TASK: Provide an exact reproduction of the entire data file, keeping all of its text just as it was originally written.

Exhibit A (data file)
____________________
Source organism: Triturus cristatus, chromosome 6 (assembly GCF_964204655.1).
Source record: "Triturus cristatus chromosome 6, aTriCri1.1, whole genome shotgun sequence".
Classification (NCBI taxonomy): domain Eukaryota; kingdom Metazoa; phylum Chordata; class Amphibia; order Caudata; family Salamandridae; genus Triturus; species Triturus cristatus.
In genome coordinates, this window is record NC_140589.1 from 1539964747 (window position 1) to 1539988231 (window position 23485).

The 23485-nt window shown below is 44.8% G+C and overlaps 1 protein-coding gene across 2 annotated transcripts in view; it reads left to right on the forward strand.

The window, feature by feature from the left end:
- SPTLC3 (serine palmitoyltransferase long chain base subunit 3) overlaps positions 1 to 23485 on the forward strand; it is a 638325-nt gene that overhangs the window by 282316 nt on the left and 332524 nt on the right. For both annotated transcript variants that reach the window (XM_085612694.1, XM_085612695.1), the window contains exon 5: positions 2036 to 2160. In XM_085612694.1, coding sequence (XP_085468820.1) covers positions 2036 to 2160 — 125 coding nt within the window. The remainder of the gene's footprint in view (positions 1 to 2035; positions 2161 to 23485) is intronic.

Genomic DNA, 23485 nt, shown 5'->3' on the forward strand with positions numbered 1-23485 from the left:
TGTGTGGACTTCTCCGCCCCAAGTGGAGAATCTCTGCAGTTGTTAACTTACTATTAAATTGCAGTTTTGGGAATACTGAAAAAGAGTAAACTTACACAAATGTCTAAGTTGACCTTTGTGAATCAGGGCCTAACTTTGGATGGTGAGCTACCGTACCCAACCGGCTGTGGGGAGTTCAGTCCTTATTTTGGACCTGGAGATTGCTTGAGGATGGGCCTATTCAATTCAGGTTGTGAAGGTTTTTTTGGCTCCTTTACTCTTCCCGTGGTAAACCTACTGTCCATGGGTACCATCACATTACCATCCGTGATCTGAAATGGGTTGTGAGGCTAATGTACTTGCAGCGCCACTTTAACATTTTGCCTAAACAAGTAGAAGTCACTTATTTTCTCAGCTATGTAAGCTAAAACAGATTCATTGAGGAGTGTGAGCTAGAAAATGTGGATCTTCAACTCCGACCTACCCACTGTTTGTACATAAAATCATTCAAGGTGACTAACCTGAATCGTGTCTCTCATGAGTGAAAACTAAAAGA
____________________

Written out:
Source organism: Triturus cristatus, chromosome 6 (assembly GCF_964204655.1).
Source record: "Triturus cristatus chromosome 6, aTriCri1.1, whole genome shotgun sequence".
Classification (NCBI taxonomy): domain Eukaryota; kingdom Metazoa; phylum Chordata; class Amphibia; order Caudata; family Salamandridae; genus Triturus; species Triturus cristatus.
In genome coordinates, this window is record NC_140589.1 from 1539964747 (window position 1) to 1539988231 (window position 23485).

The 23485-nt window shown below is 44.8% G+C and overlaps 1 protein-coding gene across 2 annotated transcripts in view; it reads left to right on the forward strand.

The window, feature by feature from the left end:
- SPTLC3 (serine palmitoyltransferase long chain base subunit 3) overlaps positions 1 to 23485 on the forward strand; it is a 638325-nt gene that overhangs the window by 282316 nt on the left and 332524 nt on the right. For both annotated transcript variants that reach the window (XM_085612694.1, XM_085612695.1), the window contains exon 5: positions 2036 to 2160. In XM_085612694.1, coding sequence (XP_085468820.1) covers positions 2036 to 2160 — 125 coding nt within the window. The remainder of the gene's footprint in view (positions 1 to 2035; positions 2161 to 23485) is intronic.

Genomic DNA, 23485 nt, shown 5'->3' on the forward strand with positions numbered 1-23485 from the left:
TGTGTGGACTTCTCCGCCCCAAGTGGAGAATCTCTGCAGTTGTTAACTTACTATTAAATTGCAGTTTTGGGAATACTGAAAAAGAGTAAACTTACACAAATGTCTAAGTTGACCTTTGTGAATCAGGGCCTAACTTTGGATGGTGAGCTACCGTACCCAACCGGCTGTGGGGAGTTCAGTCCTTATTTTGGACCTGGAGATTGCTTGAGGATGGGCCTATTCAATTCAGGTTGTGAAGGTTTTTTTGGCTCCTTTACTCTTCCCGTGGTAAACCTACTGTCCATGGGTACCATCACATTACCATCCGTGATCTGAAATGGGTTGTGAGGCTAATGTACTTGCAGCGCCACTTTAACATTTTGCCTAAACAAGTAGAAGTCACTTATTTTCTCAGCTATGTAAGCTAAAACAGATTCATTGAGGAGTGTGAGCTAGAAAATGTGGATCTTCAACTCCGACCTACCCACTGTTTGTACATAAAATCATTCAAGGTGACTAACCTGAATCGTGTCTCTCATGAGTGAAAACTAAAAGA